In my Aug. 22 column, “Preparing for Democratic smear campaign,” I previewed the slimy, over-the-top negative campaigning voters could expect in a handful of key state Senate races. Democrats lied about the records of incumbent Republicans in 2008 to gain control of the Legislature’s upper chamber, and because the party-led strategy worked so well, a repeat performance was inevitable.

Well, here we are in the final month of the campaign, and mailboxes are filling with mud. Republican Sen. Barbara Cegavske of Las Vegas is the prime target of the Democratic Party because of her consistent opposition to tax increases. The state Democratic Party is sending out roughly one attack piece against Cegavske every day to targeted voters in District 8, with the goal of electing attorney Tammy Peterson.

And who’s making sure the Democrats have the money to sustain this negative campaign? Why, Harry Reid, of course — who last week won the endorsement of state Senate Republican Leader Bill Raggio.

Yes, Raggio supports the re-election of the man most responsible for shrinking his caucus. Only in Nevada.

Sounding the alarm

Unionized firefighters are working like heck to prevent legislative blazes before first spark of the 2011 session.

Their garish pay and benefits, not to mention their stubborn refusals to make meaningful compensation concessions, are a huge bull’s-eye for budget hawks.

Firefighters know that if Democrats don’t achieve two-thirds supermajorities in both the Assembly and the Senate, they’ll have to compromise with Republicans to get the votes they need to raise taxes.

And the GOP’s list of demands is likely to include major collective bargaining reforms, including the elimination of binding arbitration and the opening of contract negotiations to the public and the press, as well as big changes to public employee retirement benefits — perhaps moving all future government hires out of Nevada’s defined-benefit pension and into a 401(k)-style, defined-contribution plan.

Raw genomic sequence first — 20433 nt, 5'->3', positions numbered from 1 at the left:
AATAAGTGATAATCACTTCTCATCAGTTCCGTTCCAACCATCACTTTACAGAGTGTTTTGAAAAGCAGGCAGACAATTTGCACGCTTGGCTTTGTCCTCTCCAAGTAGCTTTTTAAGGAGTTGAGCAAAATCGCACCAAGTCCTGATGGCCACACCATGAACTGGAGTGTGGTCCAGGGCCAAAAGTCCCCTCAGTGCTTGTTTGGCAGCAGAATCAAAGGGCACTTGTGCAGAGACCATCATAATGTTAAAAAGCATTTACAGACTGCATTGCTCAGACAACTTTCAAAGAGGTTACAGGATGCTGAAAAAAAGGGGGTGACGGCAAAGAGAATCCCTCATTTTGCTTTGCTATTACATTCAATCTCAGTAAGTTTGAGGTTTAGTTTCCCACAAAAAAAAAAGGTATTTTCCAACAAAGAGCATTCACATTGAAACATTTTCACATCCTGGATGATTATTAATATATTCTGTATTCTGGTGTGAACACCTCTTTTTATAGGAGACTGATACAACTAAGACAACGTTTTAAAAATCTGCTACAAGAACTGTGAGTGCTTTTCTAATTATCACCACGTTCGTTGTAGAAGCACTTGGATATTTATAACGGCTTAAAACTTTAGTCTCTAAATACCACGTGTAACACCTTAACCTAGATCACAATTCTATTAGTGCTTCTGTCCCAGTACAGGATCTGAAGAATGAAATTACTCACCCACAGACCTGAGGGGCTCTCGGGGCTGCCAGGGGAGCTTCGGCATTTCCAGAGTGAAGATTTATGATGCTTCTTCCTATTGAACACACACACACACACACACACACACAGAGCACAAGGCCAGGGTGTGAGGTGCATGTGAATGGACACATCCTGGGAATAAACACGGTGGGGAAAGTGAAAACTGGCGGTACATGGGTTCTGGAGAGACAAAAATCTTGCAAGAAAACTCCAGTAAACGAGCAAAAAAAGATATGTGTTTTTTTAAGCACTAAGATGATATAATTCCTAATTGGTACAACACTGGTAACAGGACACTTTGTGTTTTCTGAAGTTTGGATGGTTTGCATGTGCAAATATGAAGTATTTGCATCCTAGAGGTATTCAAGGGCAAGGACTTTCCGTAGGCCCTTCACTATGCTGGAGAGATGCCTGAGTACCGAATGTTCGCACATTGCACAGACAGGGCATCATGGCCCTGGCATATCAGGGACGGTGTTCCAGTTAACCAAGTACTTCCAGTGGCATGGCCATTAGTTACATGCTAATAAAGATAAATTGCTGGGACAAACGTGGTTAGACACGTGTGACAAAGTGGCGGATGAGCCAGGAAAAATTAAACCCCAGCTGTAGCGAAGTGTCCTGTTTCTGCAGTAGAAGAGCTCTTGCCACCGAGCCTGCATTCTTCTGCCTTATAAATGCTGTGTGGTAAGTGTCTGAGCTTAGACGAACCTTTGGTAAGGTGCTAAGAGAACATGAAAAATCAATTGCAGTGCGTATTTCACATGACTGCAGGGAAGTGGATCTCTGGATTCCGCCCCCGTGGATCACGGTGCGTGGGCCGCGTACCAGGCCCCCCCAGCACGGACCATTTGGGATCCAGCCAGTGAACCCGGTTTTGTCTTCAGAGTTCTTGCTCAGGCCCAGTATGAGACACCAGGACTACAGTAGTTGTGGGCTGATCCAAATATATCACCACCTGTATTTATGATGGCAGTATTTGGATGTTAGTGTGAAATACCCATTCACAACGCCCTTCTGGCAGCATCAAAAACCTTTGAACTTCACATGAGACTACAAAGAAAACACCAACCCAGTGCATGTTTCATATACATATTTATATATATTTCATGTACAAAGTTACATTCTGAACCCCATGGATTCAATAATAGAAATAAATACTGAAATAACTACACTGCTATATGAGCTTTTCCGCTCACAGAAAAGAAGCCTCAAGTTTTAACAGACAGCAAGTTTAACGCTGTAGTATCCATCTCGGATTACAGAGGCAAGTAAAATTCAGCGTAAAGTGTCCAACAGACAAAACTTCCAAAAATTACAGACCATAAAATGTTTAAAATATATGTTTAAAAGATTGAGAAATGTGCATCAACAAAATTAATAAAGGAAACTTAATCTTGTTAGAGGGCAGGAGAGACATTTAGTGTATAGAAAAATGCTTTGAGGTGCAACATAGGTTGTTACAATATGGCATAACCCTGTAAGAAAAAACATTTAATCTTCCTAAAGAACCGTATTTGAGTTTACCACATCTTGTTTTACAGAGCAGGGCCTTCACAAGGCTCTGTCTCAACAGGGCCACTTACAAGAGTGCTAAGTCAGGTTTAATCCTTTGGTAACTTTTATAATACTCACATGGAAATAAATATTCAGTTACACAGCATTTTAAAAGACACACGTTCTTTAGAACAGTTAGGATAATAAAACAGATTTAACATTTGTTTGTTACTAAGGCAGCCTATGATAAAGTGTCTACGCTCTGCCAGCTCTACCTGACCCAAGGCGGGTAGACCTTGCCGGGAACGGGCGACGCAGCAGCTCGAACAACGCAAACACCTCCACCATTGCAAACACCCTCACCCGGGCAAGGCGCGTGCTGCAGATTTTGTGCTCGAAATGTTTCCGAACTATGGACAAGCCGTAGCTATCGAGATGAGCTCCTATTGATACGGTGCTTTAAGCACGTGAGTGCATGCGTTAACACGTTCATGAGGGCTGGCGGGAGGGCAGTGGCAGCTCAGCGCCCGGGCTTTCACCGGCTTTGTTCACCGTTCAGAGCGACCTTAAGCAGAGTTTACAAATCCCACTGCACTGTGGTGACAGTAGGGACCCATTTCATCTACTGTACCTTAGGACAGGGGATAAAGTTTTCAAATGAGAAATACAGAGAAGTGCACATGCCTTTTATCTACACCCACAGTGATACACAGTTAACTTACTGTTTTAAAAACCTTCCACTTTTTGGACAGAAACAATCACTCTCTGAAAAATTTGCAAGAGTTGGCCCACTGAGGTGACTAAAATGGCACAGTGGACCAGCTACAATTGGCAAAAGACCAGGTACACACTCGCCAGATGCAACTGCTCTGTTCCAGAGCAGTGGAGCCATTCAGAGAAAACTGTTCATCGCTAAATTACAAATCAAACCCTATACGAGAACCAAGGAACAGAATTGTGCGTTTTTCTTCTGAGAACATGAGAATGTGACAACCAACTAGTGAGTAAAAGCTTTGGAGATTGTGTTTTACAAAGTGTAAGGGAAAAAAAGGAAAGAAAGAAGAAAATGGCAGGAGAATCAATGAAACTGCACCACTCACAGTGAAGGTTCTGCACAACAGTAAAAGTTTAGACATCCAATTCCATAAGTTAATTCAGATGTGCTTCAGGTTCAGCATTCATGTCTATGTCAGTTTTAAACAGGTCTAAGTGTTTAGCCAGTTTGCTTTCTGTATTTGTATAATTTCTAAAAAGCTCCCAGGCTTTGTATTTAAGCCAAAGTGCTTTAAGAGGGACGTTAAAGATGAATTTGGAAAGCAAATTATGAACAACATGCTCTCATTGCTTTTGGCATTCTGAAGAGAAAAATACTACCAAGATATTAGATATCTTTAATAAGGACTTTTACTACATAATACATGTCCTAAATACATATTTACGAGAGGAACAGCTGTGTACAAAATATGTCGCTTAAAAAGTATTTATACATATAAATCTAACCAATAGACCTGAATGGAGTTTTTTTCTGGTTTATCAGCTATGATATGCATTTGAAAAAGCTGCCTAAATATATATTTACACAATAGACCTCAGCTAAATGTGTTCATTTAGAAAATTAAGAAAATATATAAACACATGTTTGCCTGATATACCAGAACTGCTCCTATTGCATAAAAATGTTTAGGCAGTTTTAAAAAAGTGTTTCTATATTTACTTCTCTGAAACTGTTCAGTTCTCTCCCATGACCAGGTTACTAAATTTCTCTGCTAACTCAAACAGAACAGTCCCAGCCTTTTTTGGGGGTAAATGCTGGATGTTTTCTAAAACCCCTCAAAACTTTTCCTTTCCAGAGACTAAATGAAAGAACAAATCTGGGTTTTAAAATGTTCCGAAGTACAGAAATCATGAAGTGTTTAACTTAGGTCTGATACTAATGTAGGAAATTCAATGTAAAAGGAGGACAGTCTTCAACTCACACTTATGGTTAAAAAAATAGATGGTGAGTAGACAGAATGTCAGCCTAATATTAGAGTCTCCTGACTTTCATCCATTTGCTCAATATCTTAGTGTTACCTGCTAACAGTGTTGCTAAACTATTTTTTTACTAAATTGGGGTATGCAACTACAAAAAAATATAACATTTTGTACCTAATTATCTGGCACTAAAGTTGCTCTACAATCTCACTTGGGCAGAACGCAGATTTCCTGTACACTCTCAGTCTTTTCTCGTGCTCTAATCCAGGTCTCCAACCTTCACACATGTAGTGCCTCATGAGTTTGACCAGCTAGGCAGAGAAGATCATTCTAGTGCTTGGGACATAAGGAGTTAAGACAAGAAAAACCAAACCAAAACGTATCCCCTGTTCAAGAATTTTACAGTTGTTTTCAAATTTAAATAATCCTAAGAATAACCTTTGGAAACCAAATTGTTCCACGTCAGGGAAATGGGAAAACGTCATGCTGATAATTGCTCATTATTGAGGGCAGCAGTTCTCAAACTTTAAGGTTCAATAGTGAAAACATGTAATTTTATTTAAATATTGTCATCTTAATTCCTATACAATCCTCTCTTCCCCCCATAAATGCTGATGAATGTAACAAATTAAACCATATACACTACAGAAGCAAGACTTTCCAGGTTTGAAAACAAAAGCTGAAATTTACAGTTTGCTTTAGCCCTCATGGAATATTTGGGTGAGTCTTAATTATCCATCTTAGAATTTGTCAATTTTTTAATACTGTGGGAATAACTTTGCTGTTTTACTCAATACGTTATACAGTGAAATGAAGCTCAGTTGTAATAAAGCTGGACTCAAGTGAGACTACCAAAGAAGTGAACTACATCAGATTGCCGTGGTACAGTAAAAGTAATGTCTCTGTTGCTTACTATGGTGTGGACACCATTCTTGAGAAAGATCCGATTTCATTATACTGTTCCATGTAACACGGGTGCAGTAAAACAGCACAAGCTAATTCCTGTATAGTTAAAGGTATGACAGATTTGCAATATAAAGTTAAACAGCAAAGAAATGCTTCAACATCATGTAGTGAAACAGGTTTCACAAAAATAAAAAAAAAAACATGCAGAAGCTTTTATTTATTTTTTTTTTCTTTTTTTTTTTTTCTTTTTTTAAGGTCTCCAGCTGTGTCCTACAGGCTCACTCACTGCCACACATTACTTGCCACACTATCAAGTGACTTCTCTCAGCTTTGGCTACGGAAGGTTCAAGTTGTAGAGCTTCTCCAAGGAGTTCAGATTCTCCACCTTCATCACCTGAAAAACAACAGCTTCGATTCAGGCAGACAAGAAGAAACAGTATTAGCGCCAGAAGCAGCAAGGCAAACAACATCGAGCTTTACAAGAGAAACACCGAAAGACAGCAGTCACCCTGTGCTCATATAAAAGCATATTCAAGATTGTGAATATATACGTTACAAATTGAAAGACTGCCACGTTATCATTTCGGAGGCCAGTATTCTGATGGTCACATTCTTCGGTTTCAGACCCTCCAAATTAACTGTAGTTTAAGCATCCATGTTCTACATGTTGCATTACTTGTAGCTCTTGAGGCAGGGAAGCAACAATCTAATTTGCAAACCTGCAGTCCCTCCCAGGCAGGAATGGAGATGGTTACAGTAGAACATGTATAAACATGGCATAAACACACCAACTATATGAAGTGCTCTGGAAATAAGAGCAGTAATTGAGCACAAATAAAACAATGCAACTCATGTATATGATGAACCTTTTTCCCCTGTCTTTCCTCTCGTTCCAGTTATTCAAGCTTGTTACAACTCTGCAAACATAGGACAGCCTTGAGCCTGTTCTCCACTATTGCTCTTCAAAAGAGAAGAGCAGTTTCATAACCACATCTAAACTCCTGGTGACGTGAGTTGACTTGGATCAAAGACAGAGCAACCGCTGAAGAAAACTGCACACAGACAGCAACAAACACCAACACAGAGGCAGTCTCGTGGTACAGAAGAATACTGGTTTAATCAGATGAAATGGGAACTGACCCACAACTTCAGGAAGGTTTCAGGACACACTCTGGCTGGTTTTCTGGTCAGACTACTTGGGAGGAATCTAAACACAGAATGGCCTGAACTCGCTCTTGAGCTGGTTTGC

Last week, the Clark County firefighters union put out a call to members to put in time on behalf of three Assembly Democrats: John Oceguera, a North Las Vegas firefighter and the likely Assembly speaker, Marilyn Kirkpatrick and Ellen Spiegel.

“Please, pick one of these events and show your commitment to your livelihood,” the bulletin says.

The notice puts particular emphasis on proposals to do away with pensions for future firefighters, noting that “this will eliminate the future funding of all current employees’ retirement plan, thus making the plan bankrupt.”

If that isn’t a description of a Ponzi scheme, I don’t know what is.

I wouldn’t expect Oceguera, Kirkpatrick and Spiegel to tout the endorsements by firefighters.

But it’s pretty clear that Democrats, who are trying to talk a good game about making painful choices and being fiscal conservatives, are committed to letting you keep less of your money so firefighters can make more.

Glenn Cook ( is a Review-Journal editorial writer.